The story is split into two distinct parts … the buildup and the aftermath. It’s late 1941 when we see Jan Kubis (Jamie Dornan) and Josef Gabcik (Cillian Murphy) parachute into the territory outside of Prague and make their way to the city only to discover their contact has been killed. Over the next few months, the two soldiers spend time planning, observing and blending in, while living with their host family – the Moravecs. They become attached to two local ladies (Charlotte Le Bon, Anna Geislorova), first as cover for the mission, and then in a more personal manner as tension builds and the mission gets closer.

Many of the original, historic and actual locations are used which adds an element of realism to a story that’s already plenty real and emotional. The second half of the story is what happens after the assassination. Seven of the original parachutists go into hiding in the basement of the Saints Cyril and Methodius Cathedral. The manhunt is brutal and extensive, and once the hideout is discovered, a seemingly unending parade of German soldiers and ever-increasing weaponry are unleashed. It’s a beautifully filmed, but gut-wrenching scene … think of the last stand at The Alamo.

An extended shootout (6 hours in real time) may not seem like a fun day at the movies, but this story goes to the bravery and desperation of those who refused to give in to the relentless savagery of the Germans. In addition to Ms. Le Bon and Ms. Geislorova, Czech screen vet Alena Mihulova is another standout here. The pacing of the story telling is a bit off at times, but director Ellis brings historical accuracy to a fascinating story in ways that movies such as Valkyrie and Inglourious Basterds didn’t even attempt. As courageous as those in the resistance were, the aftermath and reprisals do beg the question … was it worth the price? Not an easy question to answer even in hindsight.

watch the trailer:

 


THE HUNDRED-FOOT JOURNEY (2014)

August 13, 2014

hundred foot journey Greetings again from the darkness. Comfort food gets its name from the level of familiarity and satisfaction it brings us. It’s the opposite of “Innovation. Innovation. Innovation” that plays a conflicting role in this story as we follow the culinary advancement of the young chef Hassan. Director Lasse Hallstrom long ago mastered the art of tapping into the emotional heart strings of viewers (Salmon Fishing in the Yemen, An Unfinished Life, Chocolat), so his films can easily be viewed as the movie version of comfort food … they deliver what’s promised with no unnecessary surprises.

From the novel by Richard C Morais, the screenplay by Steven Knight (Locke) serves up exactly what we expect and satisfies our taste for slick and sweet entertainment, with characters who are both likable and learn their life lessons quickly. Even the backstory of tragedy that brings Kadan family from India is told in a near painless (and improbable) flashback manner as the family goes through airport customs.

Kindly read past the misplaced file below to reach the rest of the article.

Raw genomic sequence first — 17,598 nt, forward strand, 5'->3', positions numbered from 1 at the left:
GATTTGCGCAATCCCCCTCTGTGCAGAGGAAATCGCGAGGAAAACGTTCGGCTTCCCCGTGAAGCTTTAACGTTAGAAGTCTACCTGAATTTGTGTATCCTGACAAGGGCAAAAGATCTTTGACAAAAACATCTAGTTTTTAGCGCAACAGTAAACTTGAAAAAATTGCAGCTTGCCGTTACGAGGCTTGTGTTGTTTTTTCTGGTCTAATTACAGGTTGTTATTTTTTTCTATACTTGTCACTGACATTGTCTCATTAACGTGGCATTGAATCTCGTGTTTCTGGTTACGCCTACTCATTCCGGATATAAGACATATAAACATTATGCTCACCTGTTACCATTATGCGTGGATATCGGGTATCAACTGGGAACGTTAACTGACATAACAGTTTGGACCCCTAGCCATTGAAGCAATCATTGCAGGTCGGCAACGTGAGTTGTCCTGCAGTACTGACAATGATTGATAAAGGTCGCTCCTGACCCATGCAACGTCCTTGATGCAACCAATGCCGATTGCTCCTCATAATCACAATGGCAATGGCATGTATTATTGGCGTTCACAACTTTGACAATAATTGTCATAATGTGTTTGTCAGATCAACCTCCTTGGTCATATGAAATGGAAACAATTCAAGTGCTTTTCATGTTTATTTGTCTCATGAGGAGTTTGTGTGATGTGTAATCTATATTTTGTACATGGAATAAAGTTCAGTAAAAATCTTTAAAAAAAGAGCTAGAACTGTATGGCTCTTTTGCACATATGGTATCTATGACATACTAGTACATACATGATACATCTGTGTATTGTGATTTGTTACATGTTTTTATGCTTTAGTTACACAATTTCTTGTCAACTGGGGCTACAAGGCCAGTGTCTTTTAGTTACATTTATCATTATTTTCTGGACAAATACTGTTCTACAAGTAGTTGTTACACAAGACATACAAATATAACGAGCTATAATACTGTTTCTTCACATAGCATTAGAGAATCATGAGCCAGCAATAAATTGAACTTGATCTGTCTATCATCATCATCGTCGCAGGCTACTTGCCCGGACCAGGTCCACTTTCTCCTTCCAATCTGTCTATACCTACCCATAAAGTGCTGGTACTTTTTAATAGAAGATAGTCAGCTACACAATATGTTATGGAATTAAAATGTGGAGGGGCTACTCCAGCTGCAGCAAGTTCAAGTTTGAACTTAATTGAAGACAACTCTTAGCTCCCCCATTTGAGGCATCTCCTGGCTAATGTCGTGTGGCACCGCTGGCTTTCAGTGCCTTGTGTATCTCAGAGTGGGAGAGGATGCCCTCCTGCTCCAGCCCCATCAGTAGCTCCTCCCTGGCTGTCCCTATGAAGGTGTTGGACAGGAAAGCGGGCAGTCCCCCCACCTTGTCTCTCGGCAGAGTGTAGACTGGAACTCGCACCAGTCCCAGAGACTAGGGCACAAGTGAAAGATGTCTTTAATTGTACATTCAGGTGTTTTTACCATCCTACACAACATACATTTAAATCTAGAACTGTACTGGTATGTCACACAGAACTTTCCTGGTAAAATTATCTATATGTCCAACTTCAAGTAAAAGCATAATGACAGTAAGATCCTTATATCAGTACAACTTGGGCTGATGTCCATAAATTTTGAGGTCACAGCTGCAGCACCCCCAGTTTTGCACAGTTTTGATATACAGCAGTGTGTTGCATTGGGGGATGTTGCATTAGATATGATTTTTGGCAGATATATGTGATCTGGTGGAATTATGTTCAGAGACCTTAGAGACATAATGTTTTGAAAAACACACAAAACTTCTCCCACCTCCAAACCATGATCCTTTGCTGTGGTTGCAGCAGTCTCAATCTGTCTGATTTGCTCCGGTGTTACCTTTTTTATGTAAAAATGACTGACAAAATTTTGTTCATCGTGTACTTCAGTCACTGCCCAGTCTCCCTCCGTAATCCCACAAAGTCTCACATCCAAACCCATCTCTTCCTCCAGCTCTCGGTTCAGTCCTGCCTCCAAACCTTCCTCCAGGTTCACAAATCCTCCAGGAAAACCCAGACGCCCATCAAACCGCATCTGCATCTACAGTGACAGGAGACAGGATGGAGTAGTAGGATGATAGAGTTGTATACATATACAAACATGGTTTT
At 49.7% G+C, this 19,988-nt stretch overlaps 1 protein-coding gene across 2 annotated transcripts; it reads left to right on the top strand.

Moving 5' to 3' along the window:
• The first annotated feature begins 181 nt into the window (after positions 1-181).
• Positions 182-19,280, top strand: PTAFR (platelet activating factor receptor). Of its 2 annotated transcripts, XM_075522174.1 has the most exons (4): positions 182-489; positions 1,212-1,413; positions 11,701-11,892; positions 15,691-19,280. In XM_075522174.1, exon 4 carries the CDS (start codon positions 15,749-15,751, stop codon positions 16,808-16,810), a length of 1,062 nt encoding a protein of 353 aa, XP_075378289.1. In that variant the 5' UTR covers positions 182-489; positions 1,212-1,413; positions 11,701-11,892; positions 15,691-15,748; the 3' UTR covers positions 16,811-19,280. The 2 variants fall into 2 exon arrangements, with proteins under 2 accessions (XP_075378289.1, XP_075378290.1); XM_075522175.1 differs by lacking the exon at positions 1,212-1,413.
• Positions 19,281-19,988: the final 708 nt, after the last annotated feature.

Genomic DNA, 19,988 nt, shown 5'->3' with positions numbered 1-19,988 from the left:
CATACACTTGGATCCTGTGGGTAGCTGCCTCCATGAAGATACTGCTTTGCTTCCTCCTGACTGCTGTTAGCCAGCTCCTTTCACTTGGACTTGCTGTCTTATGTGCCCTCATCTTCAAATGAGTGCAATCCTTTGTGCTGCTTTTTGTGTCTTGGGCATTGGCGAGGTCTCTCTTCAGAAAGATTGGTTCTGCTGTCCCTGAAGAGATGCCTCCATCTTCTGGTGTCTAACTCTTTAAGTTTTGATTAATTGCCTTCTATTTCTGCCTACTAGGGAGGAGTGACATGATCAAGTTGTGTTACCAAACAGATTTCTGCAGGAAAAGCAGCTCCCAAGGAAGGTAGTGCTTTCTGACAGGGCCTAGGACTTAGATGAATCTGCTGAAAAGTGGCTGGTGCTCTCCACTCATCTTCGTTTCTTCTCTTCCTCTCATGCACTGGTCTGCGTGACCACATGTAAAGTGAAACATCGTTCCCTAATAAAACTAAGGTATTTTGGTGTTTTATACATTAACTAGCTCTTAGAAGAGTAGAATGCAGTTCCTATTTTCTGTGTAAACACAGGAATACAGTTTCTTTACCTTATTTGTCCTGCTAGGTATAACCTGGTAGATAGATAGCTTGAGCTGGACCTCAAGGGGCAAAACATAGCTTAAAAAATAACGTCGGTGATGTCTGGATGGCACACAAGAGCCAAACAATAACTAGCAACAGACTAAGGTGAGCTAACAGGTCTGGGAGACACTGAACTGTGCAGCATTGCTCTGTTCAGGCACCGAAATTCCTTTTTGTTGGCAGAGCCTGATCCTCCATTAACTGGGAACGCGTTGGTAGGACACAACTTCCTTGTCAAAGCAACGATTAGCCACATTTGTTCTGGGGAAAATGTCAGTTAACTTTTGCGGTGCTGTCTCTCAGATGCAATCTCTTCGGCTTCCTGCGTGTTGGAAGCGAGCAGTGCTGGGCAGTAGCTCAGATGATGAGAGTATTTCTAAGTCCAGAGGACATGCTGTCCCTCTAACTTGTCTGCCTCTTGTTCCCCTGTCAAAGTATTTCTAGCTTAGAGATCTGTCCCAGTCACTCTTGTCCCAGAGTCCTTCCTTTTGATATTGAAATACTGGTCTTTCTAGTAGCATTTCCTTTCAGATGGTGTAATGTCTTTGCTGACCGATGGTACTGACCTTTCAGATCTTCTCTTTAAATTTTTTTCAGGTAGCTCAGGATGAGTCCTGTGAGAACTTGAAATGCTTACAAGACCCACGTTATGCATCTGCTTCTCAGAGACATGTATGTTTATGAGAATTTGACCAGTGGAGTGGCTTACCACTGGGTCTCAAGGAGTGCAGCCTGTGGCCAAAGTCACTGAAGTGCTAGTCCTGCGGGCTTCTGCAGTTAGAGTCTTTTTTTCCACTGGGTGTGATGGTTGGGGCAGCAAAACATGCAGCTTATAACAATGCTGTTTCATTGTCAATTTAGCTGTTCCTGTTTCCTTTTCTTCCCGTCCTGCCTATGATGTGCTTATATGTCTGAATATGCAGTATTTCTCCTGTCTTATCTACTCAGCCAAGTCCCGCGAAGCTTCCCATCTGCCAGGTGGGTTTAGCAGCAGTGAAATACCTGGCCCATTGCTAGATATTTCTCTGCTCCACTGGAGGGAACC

While their travels and heartbreak could have been the story, we instead are front row for the cultural battlefield of a snooty French provencial restaurant vs friendly Indian family home-cooking … 100 feet apart. A snooty French restaurant with a Michelin star requires the ever-present condescending high society Madame Mallory as the movie’s “villain”. Of course, when played by Helen Mirren, we know immediately that bad will soon enough turn to good. The driving force behind her transformation is Papa, played superbly by Om Puri. Stereotypes abound, but at least there is some humor blended so as not to be overcooked.

The real basis for the movie is the extraordinarily talented young chef Hassan (played by Manish Dayal). His skill in the kitchen folded in with his overall niceness make it impossible for Madame Mallory or her sous-chef Margueritte (Charlotte Le Bon) to avoid taking notice in their own ways.

The cultural differences certainly could have been played up and further examined (Indian market vs French market), as could the backstory of all involved – the Indian family and Madame Mallory. An added level of depth and mystery could have been added if, say Catherine Deneuve had been cast in the Helen Mirren role (box office draw was obviously key to her casting). More detail could have been provided for Hassan’s time in Paris as well as what occurs with his Papa while he is away.

This is new Disney following the traditional Disney template.  The movie and the story go exactly where we expect it to go, providing the level of enjoyment and satisfaction that we demand from our comfort food. And there’s nothing wrong with a big serving of that from time to time.

watch the trailer: